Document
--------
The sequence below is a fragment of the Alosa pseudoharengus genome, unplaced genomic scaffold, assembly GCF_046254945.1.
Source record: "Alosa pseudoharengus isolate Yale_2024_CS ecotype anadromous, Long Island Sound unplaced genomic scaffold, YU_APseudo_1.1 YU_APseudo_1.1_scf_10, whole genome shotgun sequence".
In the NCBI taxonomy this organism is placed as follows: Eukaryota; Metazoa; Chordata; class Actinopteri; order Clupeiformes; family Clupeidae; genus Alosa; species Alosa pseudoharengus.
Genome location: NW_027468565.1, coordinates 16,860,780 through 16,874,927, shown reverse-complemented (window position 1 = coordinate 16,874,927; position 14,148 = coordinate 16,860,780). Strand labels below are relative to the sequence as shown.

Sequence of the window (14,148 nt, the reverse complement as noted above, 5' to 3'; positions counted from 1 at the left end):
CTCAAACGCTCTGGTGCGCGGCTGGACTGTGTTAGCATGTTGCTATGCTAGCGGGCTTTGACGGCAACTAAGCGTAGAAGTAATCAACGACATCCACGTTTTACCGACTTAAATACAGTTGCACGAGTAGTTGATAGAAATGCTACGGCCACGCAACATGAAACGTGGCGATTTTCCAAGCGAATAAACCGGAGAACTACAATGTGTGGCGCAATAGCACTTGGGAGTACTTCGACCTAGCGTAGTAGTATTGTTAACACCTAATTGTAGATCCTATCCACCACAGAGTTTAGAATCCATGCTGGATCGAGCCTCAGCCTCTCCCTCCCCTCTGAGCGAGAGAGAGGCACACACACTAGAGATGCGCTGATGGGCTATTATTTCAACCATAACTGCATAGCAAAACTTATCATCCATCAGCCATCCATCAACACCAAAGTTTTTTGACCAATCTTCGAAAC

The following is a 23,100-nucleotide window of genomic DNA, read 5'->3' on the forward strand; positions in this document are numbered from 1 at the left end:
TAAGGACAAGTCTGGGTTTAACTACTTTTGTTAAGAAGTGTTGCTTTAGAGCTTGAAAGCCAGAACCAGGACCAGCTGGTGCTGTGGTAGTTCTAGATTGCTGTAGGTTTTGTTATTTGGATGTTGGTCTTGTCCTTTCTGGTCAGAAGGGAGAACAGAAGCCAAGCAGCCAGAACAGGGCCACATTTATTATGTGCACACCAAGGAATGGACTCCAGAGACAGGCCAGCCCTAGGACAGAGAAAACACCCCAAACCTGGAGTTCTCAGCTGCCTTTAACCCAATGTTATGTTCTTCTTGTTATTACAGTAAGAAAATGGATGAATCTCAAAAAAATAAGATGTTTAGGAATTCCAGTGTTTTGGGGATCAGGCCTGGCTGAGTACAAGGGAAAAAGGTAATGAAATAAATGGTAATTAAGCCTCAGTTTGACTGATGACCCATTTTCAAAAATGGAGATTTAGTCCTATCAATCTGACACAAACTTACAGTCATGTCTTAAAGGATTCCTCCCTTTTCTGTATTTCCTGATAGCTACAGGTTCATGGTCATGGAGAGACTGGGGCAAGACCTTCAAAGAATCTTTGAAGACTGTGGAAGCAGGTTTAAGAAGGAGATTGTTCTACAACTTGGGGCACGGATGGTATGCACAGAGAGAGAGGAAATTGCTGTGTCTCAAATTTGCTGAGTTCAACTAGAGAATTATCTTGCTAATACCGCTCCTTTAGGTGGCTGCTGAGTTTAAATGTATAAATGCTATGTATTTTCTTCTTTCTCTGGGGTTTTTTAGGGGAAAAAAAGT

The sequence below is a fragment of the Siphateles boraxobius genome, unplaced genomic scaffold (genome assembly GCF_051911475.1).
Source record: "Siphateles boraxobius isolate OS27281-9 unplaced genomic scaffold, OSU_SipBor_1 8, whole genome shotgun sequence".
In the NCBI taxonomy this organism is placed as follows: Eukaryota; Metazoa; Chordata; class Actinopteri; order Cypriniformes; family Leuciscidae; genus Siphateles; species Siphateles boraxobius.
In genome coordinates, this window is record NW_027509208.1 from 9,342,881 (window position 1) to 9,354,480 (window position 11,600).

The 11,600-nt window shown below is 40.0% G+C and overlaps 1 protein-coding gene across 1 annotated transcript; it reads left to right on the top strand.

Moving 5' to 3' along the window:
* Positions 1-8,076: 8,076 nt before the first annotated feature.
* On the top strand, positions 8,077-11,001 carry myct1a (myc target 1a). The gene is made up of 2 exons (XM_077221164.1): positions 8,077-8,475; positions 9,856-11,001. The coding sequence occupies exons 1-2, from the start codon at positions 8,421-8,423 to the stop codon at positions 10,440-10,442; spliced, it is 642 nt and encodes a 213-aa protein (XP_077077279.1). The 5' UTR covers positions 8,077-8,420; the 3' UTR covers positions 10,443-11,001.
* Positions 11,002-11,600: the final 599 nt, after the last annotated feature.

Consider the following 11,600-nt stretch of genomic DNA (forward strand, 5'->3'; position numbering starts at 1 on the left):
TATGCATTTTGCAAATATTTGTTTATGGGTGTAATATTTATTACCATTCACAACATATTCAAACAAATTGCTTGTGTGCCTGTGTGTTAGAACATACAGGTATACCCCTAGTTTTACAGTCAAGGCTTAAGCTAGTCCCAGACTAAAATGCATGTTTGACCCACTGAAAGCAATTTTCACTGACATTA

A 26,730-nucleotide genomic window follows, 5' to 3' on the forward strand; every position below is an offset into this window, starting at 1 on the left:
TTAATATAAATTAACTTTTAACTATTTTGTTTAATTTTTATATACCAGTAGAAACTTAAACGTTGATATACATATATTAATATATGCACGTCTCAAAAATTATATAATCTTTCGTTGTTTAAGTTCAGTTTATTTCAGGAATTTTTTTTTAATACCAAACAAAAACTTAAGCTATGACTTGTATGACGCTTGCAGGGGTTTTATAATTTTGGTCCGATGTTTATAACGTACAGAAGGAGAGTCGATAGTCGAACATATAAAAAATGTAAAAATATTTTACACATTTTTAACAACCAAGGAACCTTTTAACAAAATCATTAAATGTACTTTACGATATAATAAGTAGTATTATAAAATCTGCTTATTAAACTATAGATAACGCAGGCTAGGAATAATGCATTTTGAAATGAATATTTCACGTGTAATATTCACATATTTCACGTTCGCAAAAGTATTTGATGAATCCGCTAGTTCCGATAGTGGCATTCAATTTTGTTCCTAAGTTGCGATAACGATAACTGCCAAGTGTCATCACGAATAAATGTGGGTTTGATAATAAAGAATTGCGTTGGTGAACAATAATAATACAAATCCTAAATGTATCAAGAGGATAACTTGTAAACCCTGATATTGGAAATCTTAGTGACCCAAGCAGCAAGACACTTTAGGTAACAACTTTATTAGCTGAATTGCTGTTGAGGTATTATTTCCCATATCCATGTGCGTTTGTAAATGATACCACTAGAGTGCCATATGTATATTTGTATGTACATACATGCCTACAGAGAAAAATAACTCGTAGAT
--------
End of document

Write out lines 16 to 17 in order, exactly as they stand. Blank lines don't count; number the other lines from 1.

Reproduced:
* On the top strand, positions 8,077-11,001 carry myct1a (myc target 1a). The gene is made up of 2 exons (XM_077221164.1): positions 8,077-8,475; positions 9,856-11,001. The coding sequence occupies exons 1-2, from the start codon at positions 8,421-8,423 to the stop codon at positions 10,440-10,442; spliced, it is 642 nt and encodes a 213-aa protein (XP_077077279.1). The 5' UTR covers positions 8,077-8,420; the 3' UTR covers positions 10,443-11,001.
* Positions 11,002-11,600: the final 599 nt, after the last annotated feature.